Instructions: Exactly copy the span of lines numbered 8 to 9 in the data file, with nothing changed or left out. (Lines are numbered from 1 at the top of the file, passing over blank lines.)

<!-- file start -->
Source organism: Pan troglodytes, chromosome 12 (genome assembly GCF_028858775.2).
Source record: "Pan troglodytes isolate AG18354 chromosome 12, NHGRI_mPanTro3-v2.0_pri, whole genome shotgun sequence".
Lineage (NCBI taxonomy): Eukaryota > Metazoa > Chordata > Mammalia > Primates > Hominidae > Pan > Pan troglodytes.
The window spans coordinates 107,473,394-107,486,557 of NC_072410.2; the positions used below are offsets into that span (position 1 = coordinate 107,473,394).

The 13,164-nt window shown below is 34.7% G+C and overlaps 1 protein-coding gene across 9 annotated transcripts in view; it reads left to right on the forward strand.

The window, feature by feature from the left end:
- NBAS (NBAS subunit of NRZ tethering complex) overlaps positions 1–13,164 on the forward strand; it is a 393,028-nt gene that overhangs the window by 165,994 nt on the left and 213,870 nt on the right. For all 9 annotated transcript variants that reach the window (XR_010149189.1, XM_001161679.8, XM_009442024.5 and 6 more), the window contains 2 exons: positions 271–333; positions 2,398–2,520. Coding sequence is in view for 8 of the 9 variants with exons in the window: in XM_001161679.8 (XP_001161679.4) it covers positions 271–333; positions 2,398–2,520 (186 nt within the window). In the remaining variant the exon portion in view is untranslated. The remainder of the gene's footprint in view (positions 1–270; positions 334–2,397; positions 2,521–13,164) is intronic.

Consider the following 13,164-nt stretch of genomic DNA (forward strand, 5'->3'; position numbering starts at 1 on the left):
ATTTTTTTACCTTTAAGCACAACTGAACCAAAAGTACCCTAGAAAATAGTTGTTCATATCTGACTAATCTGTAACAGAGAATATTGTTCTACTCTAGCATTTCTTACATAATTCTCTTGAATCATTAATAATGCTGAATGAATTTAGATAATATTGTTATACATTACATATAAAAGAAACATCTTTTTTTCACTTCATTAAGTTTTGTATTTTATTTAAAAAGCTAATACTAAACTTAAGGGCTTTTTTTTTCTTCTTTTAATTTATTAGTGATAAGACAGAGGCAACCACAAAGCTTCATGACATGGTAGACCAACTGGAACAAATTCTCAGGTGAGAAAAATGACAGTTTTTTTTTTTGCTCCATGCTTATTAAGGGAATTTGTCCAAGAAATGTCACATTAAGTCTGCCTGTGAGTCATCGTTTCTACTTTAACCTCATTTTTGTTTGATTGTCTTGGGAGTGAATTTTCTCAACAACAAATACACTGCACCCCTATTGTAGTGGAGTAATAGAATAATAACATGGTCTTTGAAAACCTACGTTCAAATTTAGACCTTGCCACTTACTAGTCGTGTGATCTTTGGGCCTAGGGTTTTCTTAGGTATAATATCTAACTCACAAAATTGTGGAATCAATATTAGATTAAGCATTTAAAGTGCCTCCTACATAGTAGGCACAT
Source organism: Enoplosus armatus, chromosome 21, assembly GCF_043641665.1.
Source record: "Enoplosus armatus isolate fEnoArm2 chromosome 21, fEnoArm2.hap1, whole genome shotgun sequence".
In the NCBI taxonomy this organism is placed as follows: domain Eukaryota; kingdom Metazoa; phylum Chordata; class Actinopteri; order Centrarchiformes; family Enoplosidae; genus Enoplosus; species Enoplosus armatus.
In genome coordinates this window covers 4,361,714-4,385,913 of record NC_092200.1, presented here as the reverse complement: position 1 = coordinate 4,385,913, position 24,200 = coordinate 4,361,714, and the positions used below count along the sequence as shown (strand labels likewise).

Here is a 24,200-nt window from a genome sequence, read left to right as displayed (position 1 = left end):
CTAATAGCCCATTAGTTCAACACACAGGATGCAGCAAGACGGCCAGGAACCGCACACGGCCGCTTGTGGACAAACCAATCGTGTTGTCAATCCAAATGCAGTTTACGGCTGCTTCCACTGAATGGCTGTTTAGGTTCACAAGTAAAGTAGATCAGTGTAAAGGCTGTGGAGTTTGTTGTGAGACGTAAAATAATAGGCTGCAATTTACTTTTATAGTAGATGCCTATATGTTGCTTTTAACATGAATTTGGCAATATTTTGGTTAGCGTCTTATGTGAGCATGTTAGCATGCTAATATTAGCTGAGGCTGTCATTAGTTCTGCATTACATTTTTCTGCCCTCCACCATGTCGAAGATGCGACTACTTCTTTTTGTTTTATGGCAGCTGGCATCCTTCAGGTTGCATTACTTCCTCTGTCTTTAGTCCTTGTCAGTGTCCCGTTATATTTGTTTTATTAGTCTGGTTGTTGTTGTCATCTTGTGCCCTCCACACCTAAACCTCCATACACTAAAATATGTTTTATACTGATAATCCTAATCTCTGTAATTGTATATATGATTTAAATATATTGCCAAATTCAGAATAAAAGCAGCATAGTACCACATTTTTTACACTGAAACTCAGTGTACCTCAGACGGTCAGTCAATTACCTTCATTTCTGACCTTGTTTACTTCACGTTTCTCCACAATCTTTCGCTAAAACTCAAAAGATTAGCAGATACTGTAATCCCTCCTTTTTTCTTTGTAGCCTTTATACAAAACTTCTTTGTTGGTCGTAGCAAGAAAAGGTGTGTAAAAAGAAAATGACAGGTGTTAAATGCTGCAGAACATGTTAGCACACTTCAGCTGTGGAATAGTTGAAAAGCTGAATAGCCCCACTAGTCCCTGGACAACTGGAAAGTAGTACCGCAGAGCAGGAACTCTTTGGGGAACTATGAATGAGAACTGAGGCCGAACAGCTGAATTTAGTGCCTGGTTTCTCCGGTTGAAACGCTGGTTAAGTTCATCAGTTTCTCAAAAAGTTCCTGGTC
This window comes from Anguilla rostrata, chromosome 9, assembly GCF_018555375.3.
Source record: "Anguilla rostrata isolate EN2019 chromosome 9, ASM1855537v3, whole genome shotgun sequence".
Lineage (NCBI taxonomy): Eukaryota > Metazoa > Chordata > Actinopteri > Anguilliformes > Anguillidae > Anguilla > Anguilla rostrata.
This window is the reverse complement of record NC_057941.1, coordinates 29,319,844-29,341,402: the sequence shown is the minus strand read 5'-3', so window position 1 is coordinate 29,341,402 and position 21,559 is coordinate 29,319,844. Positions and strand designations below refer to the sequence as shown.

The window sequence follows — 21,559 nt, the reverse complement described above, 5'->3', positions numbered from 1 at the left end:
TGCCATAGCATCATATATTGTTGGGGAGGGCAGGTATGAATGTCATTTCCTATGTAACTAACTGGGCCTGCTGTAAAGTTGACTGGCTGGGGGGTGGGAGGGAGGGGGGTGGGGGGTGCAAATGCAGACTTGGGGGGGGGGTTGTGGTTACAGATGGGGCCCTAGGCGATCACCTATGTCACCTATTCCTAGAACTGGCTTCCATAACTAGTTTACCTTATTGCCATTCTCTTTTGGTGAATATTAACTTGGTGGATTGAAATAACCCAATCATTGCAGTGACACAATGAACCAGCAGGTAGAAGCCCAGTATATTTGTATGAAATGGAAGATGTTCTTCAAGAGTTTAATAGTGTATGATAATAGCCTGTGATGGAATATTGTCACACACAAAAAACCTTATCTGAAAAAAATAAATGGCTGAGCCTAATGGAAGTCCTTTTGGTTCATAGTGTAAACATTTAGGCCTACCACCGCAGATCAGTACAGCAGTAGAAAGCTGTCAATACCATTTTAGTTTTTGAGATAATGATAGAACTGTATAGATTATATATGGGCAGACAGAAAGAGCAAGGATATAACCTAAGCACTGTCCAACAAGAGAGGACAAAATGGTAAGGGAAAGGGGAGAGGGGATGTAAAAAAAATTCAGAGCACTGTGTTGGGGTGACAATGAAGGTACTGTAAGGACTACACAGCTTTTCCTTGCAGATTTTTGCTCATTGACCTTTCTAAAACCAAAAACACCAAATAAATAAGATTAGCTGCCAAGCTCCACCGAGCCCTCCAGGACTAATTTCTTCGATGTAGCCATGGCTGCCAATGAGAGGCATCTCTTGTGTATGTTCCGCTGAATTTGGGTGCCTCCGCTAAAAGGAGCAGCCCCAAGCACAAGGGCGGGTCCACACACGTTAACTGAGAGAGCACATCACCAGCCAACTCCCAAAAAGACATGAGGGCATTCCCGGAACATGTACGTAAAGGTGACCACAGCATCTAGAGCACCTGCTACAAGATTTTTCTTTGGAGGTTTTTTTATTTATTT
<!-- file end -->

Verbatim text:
Consider the following 13,164-nt stretch of genomic DNA (forward strand, 5'->3'; position numbering starts at 1 on the left):
ATTTTTTTACCTTTAAGCACAACTGAACCAAAAGTACCCTAGAAAATAGTTGTTCATATCTGACTAATCTGTAACAGAGAATATTGTTCTACTCTAGCATTTCTTACATAATTCTCTTGAATCATTAATAATGCTGAATGAATTTAGATAATATTGTTATACATTACATATAAAAGAAACATCTTTTTTTCACTTCATTAAGTTTTGTATTTTATTTAAAAAGCTAATACTAAACTTAAGGGCTTTTTTTTTCTTCTTTTAATTTATTAGTGATAAGACAGAGGCAACCACAAAGCTTCATGACATGGTAGACCAACTGGAACAAATTCTCAGGTGAGAAAAATGACAGTTTTTTTTTTTGCTCCATGCTTATTAAGGGAATTTGTCCAAGAAATGTCACATTAAGTCTGCCTGTGAGTCATCGTTTCTACTTTAACCTCATTTTTGTTTGATTGTCTTGGGAGTGAATTTTCTCAACAACAAATACACTGCACCCCTATTGTAGTGGAGTAATAGAATAATAACATGGTCTTTGAAAACCTACGTTCAAATTTAGACCTTGCCACTTACTAGTCGTGTGATCTTTGGGCCTAGGGTTTTCTTAGGTATAATATCTAACTCACAAAATTGTGGAATCAATATTAGATTAAGCATTTAAAGTGCCTCCTACATAGTAGGCACAT